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The Benefits of Compassionate Communication | The Teaching & Learning Centre | Seneca College

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The Benefits of Compassionate Communication

The Benefits of Compassionate Communication

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by Naomi Go, Project Manager, eLearning Specialist in the Teaching & Learning Centre

One of the challenges students can face in any classroom is group work. Even in co-creation environments, where students are involved in determining the activities and assessments for a course, group work can still present obstacles. No matter how much you plan, it’s hard to predict what the dynamic of a group will be like, which can be influenced by different factors like communication styles and levels of participation. These differences can be further heightened in online or flexible (HyFlex) environments, where it is harder to read body language and facial cues over video calls.

However, being able to work effectively in a team is an important life and career skill, and it is important to help students build strong communication skills for success in the classroom and beyond. Compassionate communication, which is a part of the movement in higher education to reshape institutions into compassionate campuses, can help students navigate the nuances of group dynamics.

Compassion is defined as your desire to help relieve another person’s suffering when you are confronted with it. Compassionate communication can help students identify helpful and unhelpful behaviours in themselves and others, making them more attuned to how they influence group dynamics. In 2017, the following approaches were identified as central to the pedagogy of compassionate communication:

  • Understanding compassion
  • Preventing cliques
  • Helpful group behaviours
  • Unhelpful group behaviours
  • Coping strategies when under pressure to speak

By using these approaches, students can become more self-aware of their own communication style as well as others’. Research has shown that compassionate communication can improve one’s ability to address unhelpful group behaviours, enhance helpful group behaviours, and increase inclusivity for all group members.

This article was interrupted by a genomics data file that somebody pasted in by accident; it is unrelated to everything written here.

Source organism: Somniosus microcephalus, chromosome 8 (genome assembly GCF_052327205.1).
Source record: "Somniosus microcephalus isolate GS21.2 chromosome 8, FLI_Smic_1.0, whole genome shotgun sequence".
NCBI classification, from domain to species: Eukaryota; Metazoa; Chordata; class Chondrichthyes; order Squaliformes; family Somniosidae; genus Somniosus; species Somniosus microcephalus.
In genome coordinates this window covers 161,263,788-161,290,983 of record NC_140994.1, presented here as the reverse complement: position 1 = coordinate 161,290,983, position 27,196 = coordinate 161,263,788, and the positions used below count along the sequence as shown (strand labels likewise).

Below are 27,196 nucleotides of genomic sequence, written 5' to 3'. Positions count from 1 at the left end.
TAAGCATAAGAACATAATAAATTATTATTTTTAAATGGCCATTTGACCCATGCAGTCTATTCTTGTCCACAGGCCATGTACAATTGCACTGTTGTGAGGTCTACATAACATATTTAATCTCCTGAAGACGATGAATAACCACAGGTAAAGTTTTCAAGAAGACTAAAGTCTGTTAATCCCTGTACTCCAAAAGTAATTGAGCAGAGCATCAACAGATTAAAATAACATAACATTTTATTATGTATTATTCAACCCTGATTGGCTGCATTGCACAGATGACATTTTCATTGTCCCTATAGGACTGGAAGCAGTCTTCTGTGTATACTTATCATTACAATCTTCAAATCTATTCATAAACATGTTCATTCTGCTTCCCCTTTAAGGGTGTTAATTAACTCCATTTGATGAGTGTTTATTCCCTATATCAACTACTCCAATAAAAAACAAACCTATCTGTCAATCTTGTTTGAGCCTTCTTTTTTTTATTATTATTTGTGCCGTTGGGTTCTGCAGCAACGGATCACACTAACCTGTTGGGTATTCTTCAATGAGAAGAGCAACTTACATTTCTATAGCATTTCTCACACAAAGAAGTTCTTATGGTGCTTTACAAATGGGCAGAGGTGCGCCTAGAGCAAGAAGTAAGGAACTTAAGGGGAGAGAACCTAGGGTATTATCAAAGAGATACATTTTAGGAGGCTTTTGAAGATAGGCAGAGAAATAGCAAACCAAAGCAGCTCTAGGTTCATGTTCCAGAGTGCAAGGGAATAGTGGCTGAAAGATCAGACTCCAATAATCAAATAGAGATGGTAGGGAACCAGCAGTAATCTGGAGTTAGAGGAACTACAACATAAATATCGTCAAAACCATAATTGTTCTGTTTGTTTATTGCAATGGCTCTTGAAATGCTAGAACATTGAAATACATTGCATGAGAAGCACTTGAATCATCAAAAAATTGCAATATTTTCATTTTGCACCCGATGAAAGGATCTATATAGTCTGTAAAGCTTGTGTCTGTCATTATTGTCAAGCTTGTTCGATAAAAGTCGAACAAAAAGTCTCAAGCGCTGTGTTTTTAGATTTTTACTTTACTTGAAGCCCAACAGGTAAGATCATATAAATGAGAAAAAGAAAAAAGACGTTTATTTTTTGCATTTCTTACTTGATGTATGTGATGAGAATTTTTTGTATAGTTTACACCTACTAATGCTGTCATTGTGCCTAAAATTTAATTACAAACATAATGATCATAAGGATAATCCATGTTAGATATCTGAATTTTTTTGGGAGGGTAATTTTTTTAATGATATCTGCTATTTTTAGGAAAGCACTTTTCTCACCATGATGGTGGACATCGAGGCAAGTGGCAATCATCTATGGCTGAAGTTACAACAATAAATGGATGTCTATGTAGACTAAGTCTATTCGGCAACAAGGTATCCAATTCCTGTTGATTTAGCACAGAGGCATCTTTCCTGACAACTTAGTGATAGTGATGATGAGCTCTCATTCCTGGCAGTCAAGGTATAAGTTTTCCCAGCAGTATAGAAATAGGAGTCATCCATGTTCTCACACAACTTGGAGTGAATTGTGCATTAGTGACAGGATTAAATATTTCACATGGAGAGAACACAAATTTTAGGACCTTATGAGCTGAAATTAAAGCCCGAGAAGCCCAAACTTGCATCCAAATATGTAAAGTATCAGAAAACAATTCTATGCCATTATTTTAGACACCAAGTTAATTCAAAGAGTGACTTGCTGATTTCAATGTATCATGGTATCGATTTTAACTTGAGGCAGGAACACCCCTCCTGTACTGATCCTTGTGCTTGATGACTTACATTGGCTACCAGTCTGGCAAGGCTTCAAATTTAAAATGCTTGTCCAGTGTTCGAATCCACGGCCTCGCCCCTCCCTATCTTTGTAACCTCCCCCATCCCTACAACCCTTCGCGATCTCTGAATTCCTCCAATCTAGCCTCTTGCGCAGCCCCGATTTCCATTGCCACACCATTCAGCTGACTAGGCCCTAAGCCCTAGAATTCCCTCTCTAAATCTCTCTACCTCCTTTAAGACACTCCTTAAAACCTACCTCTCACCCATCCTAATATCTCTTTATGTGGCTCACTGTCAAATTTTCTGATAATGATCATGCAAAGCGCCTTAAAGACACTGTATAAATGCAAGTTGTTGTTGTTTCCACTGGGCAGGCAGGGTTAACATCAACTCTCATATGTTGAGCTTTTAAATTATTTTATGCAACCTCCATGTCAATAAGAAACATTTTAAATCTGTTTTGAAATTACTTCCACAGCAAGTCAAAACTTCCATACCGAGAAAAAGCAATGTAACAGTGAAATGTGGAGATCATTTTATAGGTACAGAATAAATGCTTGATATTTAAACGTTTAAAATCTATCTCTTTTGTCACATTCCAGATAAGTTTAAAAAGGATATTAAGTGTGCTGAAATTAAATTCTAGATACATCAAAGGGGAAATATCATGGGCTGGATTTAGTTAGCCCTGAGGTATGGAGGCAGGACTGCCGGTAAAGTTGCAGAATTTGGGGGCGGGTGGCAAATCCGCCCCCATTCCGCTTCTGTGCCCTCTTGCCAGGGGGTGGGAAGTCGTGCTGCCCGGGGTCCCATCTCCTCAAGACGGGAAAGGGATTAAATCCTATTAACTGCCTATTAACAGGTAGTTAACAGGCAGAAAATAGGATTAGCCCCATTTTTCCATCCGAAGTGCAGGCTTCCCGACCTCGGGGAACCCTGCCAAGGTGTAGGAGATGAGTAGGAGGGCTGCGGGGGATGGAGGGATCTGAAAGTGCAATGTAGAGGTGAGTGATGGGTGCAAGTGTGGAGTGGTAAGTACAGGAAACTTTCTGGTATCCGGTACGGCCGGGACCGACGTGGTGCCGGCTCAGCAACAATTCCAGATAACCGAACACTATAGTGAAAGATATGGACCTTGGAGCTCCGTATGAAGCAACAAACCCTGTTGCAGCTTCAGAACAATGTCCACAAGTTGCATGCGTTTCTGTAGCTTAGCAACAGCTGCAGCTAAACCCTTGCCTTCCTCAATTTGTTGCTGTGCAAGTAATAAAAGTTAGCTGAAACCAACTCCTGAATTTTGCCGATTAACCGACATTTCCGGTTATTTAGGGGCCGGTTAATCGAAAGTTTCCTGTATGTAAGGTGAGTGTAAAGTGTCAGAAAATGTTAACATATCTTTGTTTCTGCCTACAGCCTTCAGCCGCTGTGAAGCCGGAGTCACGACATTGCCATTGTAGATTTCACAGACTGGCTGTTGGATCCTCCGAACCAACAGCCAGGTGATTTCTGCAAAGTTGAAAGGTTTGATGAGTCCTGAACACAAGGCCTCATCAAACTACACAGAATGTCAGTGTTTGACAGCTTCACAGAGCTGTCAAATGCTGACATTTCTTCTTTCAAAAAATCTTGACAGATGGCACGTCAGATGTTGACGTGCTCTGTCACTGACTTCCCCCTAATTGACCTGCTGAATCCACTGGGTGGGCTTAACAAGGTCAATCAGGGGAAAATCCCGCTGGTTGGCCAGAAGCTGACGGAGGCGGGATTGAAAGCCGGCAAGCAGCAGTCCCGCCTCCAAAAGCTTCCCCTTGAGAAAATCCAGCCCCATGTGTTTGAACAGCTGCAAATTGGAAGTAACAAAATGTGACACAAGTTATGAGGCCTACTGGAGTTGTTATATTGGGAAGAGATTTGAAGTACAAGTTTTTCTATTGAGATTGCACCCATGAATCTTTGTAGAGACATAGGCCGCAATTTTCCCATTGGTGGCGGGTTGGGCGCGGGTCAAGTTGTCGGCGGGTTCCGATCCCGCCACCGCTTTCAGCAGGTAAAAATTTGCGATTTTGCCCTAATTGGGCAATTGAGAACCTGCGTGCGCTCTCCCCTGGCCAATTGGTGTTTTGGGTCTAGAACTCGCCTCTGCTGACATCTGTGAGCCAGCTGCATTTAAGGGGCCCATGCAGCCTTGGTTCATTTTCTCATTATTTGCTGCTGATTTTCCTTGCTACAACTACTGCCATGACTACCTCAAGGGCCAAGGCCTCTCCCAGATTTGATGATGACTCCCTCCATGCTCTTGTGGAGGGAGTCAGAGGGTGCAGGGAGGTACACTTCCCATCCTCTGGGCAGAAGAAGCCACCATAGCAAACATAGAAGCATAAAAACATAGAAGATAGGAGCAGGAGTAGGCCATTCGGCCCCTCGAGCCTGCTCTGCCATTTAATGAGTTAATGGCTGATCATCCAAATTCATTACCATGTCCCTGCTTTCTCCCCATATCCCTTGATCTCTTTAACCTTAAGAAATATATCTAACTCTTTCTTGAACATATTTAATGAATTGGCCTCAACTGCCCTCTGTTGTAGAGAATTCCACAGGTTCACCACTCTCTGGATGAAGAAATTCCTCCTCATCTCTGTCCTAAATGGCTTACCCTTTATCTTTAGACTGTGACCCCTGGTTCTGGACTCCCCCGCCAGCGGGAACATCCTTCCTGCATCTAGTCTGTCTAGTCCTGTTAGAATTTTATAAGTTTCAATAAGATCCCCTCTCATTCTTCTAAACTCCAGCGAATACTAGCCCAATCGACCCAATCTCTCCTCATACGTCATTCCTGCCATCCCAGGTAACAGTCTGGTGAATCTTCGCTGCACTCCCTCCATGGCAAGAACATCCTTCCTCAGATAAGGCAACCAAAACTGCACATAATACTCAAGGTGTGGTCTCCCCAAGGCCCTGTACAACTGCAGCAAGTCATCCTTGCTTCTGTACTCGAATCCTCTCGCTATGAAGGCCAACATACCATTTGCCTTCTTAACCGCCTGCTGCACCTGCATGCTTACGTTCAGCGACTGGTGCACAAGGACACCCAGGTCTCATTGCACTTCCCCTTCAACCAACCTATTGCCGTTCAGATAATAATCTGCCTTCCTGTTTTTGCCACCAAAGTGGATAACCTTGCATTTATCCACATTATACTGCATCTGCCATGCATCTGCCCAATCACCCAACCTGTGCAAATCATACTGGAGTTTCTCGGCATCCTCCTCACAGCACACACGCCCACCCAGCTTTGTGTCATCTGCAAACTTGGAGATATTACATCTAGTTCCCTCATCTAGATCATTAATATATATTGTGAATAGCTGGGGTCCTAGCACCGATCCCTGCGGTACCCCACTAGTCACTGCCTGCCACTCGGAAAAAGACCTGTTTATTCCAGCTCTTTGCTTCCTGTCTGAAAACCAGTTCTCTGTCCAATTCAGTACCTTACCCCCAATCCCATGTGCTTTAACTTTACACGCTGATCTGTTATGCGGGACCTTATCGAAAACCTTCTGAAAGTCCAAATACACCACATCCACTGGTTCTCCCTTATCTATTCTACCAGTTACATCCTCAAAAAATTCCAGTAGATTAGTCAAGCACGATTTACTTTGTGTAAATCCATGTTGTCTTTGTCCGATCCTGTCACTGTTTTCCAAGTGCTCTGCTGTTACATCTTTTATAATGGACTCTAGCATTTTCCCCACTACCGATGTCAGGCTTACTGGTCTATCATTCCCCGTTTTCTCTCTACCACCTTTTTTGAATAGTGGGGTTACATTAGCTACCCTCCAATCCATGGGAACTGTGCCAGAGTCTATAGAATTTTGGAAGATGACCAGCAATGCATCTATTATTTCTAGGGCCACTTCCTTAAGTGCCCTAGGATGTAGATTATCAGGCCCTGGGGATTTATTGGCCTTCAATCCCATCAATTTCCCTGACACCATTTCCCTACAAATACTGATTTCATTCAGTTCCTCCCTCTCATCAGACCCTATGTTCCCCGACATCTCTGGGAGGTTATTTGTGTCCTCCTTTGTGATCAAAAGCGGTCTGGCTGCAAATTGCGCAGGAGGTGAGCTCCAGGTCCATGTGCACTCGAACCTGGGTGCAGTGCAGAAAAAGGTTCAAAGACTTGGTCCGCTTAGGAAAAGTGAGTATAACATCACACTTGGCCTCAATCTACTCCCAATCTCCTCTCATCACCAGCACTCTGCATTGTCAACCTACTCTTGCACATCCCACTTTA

As post-secondary institutions continue to explore ways to improve students’ experiences in online and hybrid courses, teaching compassionate communication skills may be an effective way to help improve group work experiences, and ultimately, student success.

 

💡 Take a look at the Teaching & Learning Centre's Groups webpage for resources and ideas which will help you understand groups and will help you construct better group activities for your students.

 

References

Bovill, C. Co-creation in learning and teaching: the case for a whole-class approach in higher education. High Educ 79, 1023–1037 (2020). https://doi.org/10.1007/s10734-019-00453-w

Harvey, C., Maratos, F.A, Montague, J, Gale, M., Clark, K & Gilber, T. (2020) Embedding Compassionate Micro Skills of communication in Higher Education: implementation with psychology undergraduates. Psychology of Education Review, 44 (2), 68-72. https://www.researchgate.net/publication/346316725_Embedding_Compassionate_Micro_Skills_of_Communication_in_Higher_Education_implementation_with_psychology_undergraduates

Embracing a compassionate approach in higher education. (2021) https://www.timeshighereducation.com/campus/embracing-compassionate-approach-higher-education

What Constitutes a Compassionate University? (2021) https://westminsterresearch.westminster.ac.uk/item/v4096/what-constitutes-a-compassionate-university

 

Image source: "Video Conference Webinar" by Alexandra_Koch from Pixabay

 


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